The Box-Out

Because the Internet won't write itself.


Can white people be victims of racism?

One of the unfortunate consequences of using social media these days is having to put up with a far broader range of other people’s views than most of us would have willingly exposed ourselves to in the past. This becomes exceptionally trying when we find ourselves confronted with the views of the worryingly large body of people who don’t think exactly as we do on every single issue. If we weren’t tolerant in the face of such deliberate provocativeness we would probably go mad. On a personal level, one of the things that has put me off any kind of blogging for so long is that it can seem like a waste of intellectual effort to set out in tiresome detail arguments that seem intuitively obvious to me personally. However when it’s clear that the opposite view is widely held on the internet and elsewhere, some effort in thinking through and then clearly stating one’s position is justified.

Before continuing: The following is a serious post about an issue that deserves to be treated with seriousness. It contains examples of challenging opinions which some people might find offensive.

In the case of the question at the head of this post, if I might be so vulgar as to invoke the unsleeping ghost of Godwin in my third paragraph, the answer is quite obviously yes unless none of the victims of the Holocaust were white. But let’s examine the question in slightly more detail.

Here’s aseasonedplateofmurder on Tumblr asserting that white people cannot be victims of racism (and making a category error about Hispanic ethnicity in the process):

“Would an african american/asian/hispanic person EVER beleive to be superior to whites? No. But whites think they’re superior and they can cause theyve ruled the world so many years.”

People will say anything on Tumblr, and sometimes they just don’t know any better than to be rampantly offensive. Here’s author and comedian Jo Brand expressing general agreement with that position:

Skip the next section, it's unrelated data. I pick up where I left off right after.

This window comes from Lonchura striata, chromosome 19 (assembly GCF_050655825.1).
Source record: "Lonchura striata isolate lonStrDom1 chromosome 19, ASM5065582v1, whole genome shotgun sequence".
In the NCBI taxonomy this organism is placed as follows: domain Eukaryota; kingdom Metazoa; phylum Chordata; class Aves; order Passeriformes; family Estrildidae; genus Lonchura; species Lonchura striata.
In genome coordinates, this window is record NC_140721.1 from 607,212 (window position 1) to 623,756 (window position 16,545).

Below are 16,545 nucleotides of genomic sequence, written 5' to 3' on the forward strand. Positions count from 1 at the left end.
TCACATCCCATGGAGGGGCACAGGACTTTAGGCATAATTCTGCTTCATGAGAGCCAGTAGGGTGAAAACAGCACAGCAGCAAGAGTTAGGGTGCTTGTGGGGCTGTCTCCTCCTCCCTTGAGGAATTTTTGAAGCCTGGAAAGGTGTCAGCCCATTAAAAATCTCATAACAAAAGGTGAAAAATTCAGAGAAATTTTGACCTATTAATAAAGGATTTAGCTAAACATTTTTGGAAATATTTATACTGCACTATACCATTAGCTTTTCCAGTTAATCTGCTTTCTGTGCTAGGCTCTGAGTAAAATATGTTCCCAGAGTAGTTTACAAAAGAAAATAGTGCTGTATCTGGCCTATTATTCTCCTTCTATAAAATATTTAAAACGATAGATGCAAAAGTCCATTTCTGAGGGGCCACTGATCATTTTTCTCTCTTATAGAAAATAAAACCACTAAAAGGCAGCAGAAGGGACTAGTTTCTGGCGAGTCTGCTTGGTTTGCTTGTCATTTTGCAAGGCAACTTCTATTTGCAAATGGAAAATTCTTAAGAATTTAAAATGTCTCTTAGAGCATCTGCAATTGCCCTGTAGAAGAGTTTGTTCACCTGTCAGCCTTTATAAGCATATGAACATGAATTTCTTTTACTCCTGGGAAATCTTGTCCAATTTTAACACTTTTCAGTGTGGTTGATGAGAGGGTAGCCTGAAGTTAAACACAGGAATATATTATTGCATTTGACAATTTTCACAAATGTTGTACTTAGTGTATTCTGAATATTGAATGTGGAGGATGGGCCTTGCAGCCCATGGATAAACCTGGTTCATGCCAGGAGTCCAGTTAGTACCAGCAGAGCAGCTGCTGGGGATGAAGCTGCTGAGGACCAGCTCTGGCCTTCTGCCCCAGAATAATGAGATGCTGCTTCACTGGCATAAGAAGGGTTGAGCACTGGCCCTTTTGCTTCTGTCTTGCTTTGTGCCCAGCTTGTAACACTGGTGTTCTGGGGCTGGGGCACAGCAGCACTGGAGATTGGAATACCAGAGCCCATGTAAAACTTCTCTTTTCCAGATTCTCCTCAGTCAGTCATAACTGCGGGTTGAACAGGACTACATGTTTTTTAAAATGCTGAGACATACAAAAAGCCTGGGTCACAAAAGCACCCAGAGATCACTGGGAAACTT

A transcript of the above video:

Brand: My personal opinion is that you can’t be racist towards white people. You can be prejudiced about them but being prejudiced isn’t an illegal act whereas being racist can be.

Interviewer: Dont you think racism is just being derogatory about a race, regardless of the colour?

Brand: No I don’t. I think the definition of racism also encompasses political power. So you cant be racist towards a race that’s politically more powerful than a minority. That to me is the correct definition of racism. I think you can be prejudiced towards a group of people who are more powerful than you, but I don’t think you can be racist towards them.

Those who have expressed the opposite view include Yasmin Alibhai-Brown, writing in the Independent.

“Our entire struggle, its moral and ethical foundation, stands to be discredited because we do not pay the attention we should to white victims of black and Asian hatred.”

For a frank (and again, probably rampantly offensive) exchange of views on the subject, Tumblr has a tag.

I don’t intend to consider the statistical question of whether anti-white racism is a significant problem. Such a question could properly be answered with empirical data, if and only if the semantic notion that white people can be victims of racism holds true. If it doesn’t, any such data would be a response to a nonsensical question and consequently could not be collected. Notwithstanding that from a scientific perspective the genetic differences between “races” are so small as to be virtually irrelevant, and therefore there isn’t really any such thing as “white people”, but race and racism are identifiable social phenomena and will continue to be for the forseeable future.

The OED definition of “racism” is racially neutral.

the belief that all members of each race possess characteristics, abilities, or qualities specific to that race, especially so as to distinguish it as inferior or superior to another race or races.